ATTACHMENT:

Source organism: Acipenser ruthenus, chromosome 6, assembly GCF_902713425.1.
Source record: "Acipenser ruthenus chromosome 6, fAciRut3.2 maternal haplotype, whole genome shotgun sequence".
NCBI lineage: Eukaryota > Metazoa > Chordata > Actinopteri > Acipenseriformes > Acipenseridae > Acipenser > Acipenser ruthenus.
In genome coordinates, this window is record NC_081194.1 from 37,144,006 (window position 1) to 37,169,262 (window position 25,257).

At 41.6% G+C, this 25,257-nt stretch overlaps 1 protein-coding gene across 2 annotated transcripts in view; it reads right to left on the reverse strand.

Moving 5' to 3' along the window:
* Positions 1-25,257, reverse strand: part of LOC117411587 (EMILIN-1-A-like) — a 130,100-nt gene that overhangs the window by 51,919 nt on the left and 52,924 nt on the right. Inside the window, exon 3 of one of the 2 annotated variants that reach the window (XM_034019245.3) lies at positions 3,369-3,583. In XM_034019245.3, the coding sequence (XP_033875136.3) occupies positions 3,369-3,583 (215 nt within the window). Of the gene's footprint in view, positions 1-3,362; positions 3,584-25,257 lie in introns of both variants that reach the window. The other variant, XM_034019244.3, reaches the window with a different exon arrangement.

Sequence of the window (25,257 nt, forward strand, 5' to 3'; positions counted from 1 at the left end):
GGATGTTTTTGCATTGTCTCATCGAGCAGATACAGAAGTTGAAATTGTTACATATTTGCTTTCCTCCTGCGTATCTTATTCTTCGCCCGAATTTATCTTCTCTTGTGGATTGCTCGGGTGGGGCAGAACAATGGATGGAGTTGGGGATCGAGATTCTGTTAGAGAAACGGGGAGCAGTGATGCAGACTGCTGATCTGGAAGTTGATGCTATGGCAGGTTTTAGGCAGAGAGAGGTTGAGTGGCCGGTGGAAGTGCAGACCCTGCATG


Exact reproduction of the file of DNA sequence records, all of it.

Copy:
Source organism: Acipenser ruthenus, chromosome 6, assembly GCF_902713425.1.
Source record: "Acipenser ruthenus chromosome 6, fAciRut3.2 maternal haplotype, whole genome shotgun sequence".
NCBI lineage: Eukaryota > Metazoa > Chordata > Actinopteri > Acipenseriformes > Acipenseridae > Acipenser > Acipenser ruthenus.
In genome coordinates, this window is record NC_081194.1 from 37,144,006 (window position 1) to 37,169,262 (window position 25,257).

At 41.6% G+C, this 25,257-nt stretch overlaps 1 protein-coding gene across 2 annotated transcripts in view; it reads right to left on the reverse strand.

Moving 5' to 3' along the window:
* Positions 1-25,257, reverse strand: part of LOC117411587 (EMILIN-1-A-like) — a 130,100-nt gene that overhangs the window by 51,919 nt on the left and 52,924 nt on the right. Inside the window, exon 3 of one of the 2 annotated variants that reach the window (XM_034019245.3) lies at positions 3,369-3,583. In XM_034019245.3, the coding sequence (XP_033875136.3) occupies positions 3,369-3,583 (215 nt within the window). Of the gene's footprint in view, positions 1-3,362; positions 3,584-25,257 lie in introns of both variants that reach the window. The other variant, XM_034019244.3, reaches the window with a different exon arrangement.

Sequence of the window (25,257 nt, forward strand, 5' to 3'; positions counted from 1 at the left end):
GGATGTTTTTGCATTGTCTCATCGAGCAGATACAGAAGTTGAAATTGTTACATATTTGCTTTCCTCCTGCGTATCTTATTCTTCGCCCGAATTTATCTTCTCTTGTGGATTGCTCGGGTGGGGCAGAACAATGGATGGAGTTGGGGATCGAGATTCTGTTAGAGAAACGGGGAGCAGTGATGCAGACTGCTGATCTGGAAGTTGATGCTATGGCAGGTTTTAGGCAGAGAGAGGTTGAGTGGCCGGTGGAAGTGCAGACCCTGCATG